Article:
You and your brother are playing on the same soccer team for the first time, and you’re holding your own with these older kids. Daddy is so proud of you! But, if I’m being honest, I catch myself watching your brother more than I watch you. And it’s not fair to you. I think it’s because I expect you to keep getting better. When I watch him, I’m hoping he gets better.

I’ve tried a couple of times to explain autism to you. I’m pretty sure you don’t fully understand. I’m not sure why I expect you to, when most people 10 times your age don’t get it. Someday you will… I just wish it was today.

Please know that Daddy is doing his best and also know that he wants to do better.

I love you way more than you know,

Dad

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A version of this post appeared on Firefighters vs. Autism.

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Autism Can Make Him Feel Angry, So He Found Something to Make Him Feel Free

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Sometimes, Kaner Flex feels like he’s in prison.

The 19-year-old professional dancer from London has autism, making social situations difficult for him. But through his art, he’s found a way to break free of any anger and connect with the world. In the video below, Flex brings the judges to tears in his mind-bending performance on “Got to Dance,” a televised British dance competition.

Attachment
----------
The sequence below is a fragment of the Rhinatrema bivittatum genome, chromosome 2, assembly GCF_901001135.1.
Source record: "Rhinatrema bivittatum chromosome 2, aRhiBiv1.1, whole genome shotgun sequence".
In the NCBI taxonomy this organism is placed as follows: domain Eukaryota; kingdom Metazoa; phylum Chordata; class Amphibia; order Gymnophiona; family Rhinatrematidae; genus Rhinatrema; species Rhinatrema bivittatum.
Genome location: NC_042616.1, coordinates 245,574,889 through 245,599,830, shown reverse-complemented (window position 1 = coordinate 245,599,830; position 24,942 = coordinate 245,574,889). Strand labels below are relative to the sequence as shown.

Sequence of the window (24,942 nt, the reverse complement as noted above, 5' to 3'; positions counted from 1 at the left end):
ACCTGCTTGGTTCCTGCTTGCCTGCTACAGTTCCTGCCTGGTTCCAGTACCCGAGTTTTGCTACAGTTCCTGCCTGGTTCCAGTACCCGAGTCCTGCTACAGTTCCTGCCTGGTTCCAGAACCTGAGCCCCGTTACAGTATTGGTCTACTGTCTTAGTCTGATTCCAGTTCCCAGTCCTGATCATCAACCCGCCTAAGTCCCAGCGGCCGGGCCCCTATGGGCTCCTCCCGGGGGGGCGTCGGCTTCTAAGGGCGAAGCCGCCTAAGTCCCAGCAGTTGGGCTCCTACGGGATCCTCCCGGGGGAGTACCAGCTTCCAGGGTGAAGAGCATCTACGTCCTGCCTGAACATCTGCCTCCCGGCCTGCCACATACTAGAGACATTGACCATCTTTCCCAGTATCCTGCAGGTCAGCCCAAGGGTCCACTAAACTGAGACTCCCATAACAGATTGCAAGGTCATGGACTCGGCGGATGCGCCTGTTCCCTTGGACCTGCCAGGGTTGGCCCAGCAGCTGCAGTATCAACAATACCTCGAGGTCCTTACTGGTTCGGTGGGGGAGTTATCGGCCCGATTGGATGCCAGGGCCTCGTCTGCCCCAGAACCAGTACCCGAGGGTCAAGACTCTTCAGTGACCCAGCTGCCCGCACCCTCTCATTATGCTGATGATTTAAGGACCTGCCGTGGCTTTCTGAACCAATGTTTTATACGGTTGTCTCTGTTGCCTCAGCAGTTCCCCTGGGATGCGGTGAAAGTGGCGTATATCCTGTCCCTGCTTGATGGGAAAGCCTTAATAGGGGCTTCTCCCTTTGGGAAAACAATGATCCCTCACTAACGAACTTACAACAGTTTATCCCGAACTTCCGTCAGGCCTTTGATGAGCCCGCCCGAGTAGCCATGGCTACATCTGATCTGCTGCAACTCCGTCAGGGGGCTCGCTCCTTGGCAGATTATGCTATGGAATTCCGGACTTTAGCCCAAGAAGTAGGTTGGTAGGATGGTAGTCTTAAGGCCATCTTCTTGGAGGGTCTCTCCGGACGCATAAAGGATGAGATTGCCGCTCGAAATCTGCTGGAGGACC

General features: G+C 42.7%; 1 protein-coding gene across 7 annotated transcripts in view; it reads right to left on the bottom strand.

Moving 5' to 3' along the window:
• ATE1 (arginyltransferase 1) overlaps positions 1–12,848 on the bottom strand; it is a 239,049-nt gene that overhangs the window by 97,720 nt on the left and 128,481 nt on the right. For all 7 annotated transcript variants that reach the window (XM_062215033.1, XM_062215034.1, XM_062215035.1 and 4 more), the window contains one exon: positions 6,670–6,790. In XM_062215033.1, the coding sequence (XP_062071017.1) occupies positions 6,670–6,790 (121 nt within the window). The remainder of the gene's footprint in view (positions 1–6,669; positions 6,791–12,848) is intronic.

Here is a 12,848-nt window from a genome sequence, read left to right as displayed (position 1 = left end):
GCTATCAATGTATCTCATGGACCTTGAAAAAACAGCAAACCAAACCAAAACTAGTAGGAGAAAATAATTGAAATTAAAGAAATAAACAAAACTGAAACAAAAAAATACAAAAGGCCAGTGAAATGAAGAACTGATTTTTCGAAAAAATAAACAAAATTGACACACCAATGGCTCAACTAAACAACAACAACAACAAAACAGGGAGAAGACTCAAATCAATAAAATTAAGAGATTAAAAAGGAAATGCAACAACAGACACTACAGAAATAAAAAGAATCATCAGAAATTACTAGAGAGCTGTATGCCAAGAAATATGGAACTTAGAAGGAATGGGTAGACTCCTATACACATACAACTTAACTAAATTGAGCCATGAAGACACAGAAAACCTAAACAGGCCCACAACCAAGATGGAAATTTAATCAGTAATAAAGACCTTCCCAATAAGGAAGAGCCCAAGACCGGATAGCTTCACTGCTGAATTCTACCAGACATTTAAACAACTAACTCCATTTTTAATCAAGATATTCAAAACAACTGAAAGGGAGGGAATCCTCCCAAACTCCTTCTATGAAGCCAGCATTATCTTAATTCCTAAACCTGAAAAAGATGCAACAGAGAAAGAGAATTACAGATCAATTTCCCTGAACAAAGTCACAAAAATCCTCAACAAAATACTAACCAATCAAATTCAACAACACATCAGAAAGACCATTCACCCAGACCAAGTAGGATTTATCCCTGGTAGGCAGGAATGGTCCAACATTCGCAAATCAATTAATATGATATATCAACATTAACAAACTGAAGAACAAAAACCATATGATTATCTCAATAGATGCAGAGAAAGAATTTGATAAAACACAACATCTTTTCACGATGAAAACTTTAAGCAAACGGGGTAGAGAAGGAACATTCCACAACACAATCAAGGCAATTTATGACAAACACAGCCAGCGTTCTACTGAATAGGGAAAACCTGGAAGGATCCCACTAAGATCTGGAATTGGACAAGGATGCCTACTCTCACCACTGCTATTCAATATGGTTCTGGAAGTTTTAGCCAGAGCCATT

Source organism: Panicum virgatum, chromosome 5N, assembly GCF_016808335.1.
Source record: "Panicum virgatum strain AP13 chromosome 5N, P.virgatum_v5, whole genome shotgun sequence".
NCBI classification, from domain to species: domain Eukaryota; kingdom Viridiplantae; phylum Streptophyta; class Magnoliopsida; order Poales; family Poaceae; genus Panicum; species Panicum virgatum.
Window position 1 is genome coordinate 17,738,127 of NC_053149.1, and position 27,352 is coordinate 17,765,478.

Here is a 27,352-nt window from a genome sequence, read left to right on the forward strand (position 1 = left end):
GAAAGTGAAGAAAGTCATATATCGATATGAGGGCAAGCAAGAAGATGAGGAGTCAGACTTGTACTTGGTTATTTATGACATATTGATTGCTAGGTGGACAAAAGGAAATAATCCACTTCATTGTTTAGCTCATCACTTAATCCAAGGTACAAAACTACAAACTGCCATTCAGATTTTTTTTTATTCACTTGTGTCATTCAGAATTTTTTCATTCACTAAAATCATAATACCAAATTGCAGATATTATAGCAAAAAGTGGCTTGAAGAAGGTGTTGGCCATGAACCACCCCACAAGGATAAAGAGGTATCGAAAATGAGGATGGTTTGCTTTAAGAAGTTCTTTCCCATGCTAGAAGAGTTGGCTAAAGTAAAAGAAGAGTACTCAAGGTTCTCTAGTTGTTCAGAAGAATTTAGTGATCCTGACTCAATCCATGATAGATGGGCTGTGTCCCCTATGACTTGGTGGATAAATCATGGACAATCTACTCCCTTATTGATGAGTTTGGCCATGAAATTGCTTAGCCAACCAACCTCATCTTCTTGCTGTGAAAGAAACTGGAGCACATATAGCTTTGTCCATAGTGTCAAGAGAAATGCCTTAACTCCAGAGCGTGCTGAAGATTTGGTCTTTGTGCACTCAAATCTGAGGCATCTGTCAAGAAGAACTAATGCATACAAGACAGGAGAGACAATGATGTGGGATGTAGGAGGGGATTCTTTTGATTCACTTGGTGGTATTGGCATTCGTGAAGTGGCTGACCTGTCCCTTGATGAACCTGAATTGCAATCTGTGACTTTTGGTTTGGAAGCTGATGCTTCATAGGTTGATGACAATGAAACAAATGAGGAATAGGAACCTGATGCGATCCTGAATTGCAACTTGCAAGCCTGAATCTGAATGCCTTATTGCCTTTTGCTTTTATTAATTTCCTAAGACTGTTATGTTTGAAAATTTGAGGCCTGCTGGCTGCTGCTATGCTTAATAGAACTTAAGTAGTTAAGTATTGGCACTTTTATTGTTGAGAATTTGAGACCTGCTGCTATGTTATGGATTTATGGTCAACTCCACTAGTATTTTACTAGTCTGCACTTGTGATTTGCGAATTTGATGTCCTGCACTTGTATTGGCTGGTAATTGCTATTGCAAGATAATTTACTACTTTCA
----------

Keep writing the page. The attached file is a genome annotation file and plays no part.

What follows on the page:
It’s hard for me to give you eye contact. I don’t really give eye contact,” Flex said, according to UnrealityTV. “Dancing helps; it makes me feel free.”

Take a look at his performance:

Flex made it to the semi-finals of the competition before being voted off, according to News Shopper. But the exposure has already opened up new career opportunities for him. On his Facebook page, for example, he recently posted a video of him performing with British pop star Rita Ora.

You can keep up with Flex on Instagram and Facebook.

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Autism and High School: What to Do When the Honeymoon Period Is Over